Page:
The Civil War brought death, destruction, tragedy, and confusion to Kentucky. While Kentucky remained a Union state during the war, many citizens also fought for the Confederacy. Although the horrors of battles during the war are known and present in the minds of people as they tour battle fields such as Perryville, the hardships of camp life are not as recognized. In a diary written by Jesse Hyde, a Union soldier from Kentucky during the Civil War, one can see the hardships endured by soldiers off the battlefield.
Food was certainly a concern during a soldier’s time spent in the camp. On March 12, 1862, Hyde reported that a baker put arsenic in the bread he was baking for the troops but luckily it wouldn’t rise and they were able to catch him. In The Life of Billy Yank, Bell Irvin Wiley reported that food was a major cause of illness for the troops in the North. He stated that many soldiers bought pies and cakes from sutlers during their time in camp so there was a deficiency in fruits and vegetables. Government issued food was usually always in short supply and many soldiers wrote home to talk about the hunger they felt.
The physical condition of the actual camp was another concern among soldiers. In his diary, Hyde talks about the environment of his camp as being muddy from rain. On February 4, 1863 Hyde discussed how the camp received a considerable amount of snow and the night was very cold. In Soldiers Blue and Gray, James I. Robertson, Jr. writes, “When mud was not reducing the status of the camp to a swamp, dust was stifling.” This indicates that the troubles Hyde wrote about are similar to other soldiers in the North and even in the South. He goes on to talk about how when soldiers walked around camp their mouths would completely fill with dust. On the contrary, Robertson talked about how when soldiers had to march in the rain many men would fall and were unable to get up. The loads they carried were so wet it made the men extremely tired. Hyde reported in his diary on June 25, 1863, that his unit marched six miles through rain and mud and were not able to make it to camp. This was between battles.
Another major concern for soldiers off the battlefield was disease. In the Life of Billy Yank, Wiley says there were no inspections at camps so sanitation remained very poor. There was a major lack of personal hygiene, which caused sicknesses. Clothing and shelter also played a role in the poor health of soldiers. Dysentery ran wild through the camps, often causing soldiers to miss battles. Whiskey, which was often given to soldiers to “cure” them, further irritated their bowel system and made it worse. The average soldier was sick two and a half times a year. A smallpox vaccine was known but not required of a soldier. In Soldiers Blue and Gray, Robertson talks about how improper clothing, along with exposure to the elements like snow and rain, contributed to disease. Fleas and lice were also very common occurrence in camp life.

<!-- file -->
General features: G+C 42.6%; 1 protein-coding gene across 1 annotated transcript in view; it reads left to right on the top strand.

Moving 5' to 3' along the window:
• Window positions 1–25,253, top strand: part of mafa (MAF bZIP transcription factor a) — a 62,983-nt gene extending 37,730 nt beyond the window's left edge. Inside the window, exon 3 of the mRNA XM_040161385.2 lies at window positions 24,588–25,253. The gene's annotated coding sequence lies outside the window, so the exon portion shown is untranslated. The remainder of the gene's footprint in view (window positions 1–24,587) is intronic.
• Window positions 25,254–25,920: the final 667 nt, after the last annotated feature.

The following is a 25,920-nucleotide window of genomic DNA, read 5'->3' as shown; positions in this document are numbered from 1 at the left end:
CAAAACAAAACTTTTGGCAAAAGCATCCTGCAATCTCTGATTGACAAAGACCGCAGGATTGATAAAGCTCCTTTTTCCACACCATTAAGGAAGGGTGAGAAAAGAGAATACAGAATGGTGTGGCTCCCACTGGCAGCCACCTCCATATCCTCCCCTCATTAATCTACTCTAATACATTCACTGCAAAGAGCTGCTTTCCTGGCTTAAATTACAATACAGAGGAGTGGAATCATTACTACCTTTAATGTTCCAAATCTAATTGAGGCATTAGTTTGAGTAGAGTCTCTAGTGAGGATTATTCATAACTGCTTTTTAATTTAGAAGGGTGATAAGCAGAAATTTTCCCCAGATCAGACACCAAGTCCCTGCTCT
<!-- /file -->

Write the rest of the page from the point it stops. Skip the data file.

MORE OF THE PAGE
Soldiers of the Civil War suffered immensely. Much is written about the horrors of battle, which were unmistakably nightmares that no man ever wishes to experience. However, camp life in itself was quite a hardship, especially after being promised the glorious luxuries of the war. In his diary, Jesse Hyde consistently talked more about his time in camp and the hardships he endured more than he talked about what happened on the battlefield. It is possible that what happened on the battlefield was at times too difficult to write about, but historians have corroborated Hyde’s writing that camp life was indeed a worse existence than even the poorest man’s own household and the family he left behind.
 Jesse Hyde Diary, 12 March, 1863, Kentucky Historical Society, SC1274.
 Bell Irvin Wiley, The Life of Billy Yank: The Common Soldier of the Union. Baton Rouge: Louisiana State University Press, 2008, 127.
 James I. Robertson, Soldiers Blue and Gray. Columbia, SC: University of South Carolina, 1988, 71.
 Ibid, 61.
 Jesse Hyde Diary, 25 June, 1863.
 Wiley, 127.
 Ibid, 137.
 Ibid, 133.
 Robertson, 155.
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